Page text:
STAMFORD, CT—Hotel Business Design caught up with Ted Jacobs, VP/Global Brand Design at Starwood Hotels & Resorts Worldwide, Inc., where he leads the studio team responsible for the creative vision and design direction for W Hotels, Le Méridien, St. Regis and The Luxury Collection on a global basis. His recent projects include W Verbier (Switzerland), Le Méridien Istanbul, St. Regis Bal Harbour and Le Méridien Atlanta Perimeter.
Previously, he was principal and design director at Gensler, a global architecture, design and planning firm. Prior to that, he served as global director of design for Starbucks Coffee Co., as well as the global design director of Nike Retail.
Is there anything the hotel industry is doing design-wise that you disagree with, either mildly or strongly? Can you describe anything that truly once made you shake your head in disbelief?
This is a conversation over a strong drink. Seen the amazing, the good, the bad and the ugly.
One of my colleagues coined the term Generation LuXurY, specifically speaking to the new and global psychographic that defines the guest that travels the world searching for an innovative and new approach to luxurious experiences. We like these guys.
Per the above question, the hospitality industry is quickly becoming more and more sophisticated through design. Good design is becoming democratized.
With that comes (apologies to my colleague) a GenLux of a different kind: Generic Luxury. This is most typically defined by ‘nice’ design…Italian FF&E, marble, more marble, shiny bits and, more often than not, a traditional approach to space making.
While we acknowledge quality and craftsmanship are always critical, luxury is no longer only defined by materiality, rather immersive and unexpected experiences specific to a location, its people and culture. We do our best to reinvent luxury through the individual filters of our brands.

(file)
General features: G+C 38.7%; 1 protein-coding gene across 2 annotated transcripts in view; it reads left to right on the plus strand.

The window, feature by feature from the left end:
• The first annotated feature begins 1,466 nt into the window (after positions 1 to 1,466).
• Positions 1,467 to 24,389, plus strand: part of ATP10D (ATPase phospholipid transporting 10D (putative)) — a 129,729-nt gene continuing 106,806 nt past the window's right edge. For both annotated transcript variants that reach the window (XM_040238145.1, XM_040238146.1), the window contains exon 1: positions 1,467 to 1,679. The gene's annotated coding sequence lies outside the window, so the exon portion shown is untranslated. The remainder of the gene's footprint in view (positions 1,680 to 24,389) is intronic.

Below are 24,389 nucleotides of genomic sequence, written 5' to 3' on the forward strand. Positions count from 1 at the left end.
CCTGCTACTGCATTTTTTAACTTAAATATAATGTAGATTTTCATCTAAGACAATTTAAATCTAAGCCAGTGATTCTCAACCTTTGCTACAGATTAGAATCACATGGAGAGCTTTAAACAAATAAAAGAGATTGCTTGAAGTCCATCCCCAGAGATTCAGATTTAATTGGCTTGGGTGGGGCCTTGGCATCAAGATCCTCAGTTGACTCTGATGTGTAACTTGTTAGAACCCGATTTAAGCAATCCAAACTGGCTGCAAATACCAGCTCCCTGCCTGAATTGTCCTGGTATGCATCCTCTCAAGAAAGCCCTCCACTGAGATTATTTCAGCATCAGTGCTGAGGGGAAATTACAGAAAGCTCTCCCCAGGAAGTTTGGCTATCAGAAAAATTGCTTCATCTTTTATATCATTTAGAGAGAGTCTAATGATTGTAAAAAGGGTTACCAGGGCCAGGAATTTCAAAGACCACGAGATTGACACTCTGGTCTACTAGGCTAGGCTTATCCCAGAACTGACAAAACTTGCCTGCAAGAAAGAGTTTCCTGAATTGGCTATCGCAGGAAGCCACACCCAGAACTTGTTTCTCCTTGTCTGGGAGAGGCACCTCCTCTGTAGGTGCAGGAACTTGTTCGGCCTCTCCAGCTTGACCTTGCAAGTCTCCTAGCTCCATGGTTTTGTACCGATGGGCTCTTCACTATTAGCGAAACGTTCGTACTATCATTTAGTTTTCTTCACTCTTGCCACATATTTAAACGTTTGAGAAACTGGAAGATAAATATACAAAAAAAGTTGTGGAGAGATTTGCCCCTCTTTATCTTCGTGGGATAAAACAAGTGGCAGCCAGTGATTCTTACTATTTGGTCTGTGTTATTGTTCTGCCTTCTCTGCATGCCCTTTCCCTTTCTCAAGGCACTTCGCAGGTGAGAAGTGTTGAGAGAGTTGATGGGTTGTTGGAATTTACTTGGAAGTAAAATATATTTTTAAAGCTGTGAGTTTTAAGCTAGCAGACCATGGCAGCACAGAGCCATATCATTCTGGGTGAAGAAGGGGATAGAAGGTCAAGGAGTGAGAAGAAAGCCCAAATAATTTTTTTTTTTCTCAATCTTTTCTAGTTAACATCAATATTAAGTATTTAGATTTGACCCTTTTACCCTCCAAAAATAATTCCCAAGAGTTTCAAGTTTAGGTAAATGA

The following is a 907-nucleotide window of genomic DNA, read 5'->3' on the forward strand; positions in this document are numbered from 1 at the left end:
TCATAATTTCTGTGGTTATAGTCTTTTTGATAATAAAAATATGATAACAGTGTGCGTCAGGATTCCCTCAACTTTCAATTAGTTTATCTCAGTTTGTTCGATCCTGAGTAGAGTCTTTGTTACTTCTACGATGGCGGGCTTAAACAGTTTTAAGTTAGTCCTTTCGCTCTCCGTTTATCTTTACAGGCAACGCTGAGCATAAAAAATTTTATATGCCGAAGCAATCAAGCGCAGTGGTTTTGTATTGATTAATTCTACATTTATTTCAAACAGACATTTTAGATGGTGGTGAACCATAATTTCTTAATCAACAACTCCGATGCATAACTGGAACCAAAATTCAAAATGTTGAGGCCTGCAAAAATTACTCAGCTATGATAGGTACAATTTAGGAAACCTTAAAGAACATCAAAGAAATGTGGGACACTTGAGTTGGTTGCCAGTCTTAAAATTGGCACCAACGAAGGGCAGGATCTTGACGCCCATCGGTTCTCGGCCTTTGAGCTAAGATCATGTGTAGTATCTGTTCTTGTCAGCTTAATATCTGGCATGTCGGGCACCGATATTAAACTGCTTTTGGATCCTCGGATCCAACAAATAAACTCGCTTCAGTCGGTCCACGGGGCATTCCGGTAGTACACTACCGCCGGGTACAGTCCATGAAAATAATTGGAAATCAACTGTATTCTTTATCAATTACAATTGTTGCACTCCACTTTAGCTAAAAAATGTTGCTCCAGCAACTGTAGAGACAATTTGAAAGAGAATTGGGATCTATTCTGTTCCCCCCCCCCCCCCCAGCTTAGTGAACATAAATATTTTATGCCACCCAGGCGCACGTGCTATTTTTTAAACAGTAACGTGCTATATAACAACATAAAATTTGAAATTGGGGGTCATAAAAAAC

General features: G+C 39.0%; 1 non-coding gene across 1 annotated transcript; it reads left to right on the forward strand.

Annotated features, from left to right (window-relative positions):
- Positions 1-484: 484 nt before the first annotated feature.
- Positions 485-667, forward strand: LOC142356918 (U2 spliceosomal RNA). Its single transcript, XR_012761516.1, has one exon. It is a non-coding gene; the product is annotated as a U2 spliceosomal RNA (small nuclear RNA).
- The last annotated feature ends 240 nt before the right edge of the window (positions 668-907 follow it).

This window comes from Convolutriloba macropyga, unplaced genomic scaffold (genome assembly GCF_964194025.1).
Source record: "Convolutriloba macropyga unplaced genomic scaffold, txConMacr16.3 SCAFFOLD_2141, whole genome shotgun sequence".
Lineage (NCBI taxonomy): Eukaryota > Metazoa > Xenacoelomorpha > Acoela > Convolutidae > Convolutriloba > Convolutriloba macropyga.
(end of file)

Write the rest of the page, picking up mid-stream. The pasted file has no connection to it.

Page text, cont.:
Are there any particular hotel design trends that you’re seeing now that you find noteworthy?
While I can always point to a particular, one-off boutique hotel, I give the utmost respect to those hotels ‘chains’ that can deliver compelling experiences in tandem with the challenges of global growth.
Is there a dream project or collaboration you would like to accomplish?
We are always looking to partner with up-and-coming partner brands and individuals. While we frequently do so with world-class brands that have global reach and influence, we also believe in finding locally relevant partners, specifically with the intent to bring our brand passions to life.
To that, for The St. Regis Aspen, we might collaborate with an artist to develop a mural for the hotel’s bar or with a guy that does tape graffiti to create an immersive space at W Verbier or a local museum to share an art installation for a Le Méridien in Taipei. Just some of the ways collaborations can make the guest experience more memorable and meaningful.
How do you know you’ve achieved success with a hotel’s design?
There are so many metrics; financial, what the locals say, and quantitative and qualitative tools and procedures that Starwood leverages to measure guest experience, among others.
I tend to keep my ears to the ground and see what the buzz is. I do like to troll the reviews by our guests, and as a designer, I really like to see what they take pictures of. If guests make a conscious decision to take up space on their phones with a picture or video, and/or share their memories with friends and the world via social media…then I think we have in many ways succeeded.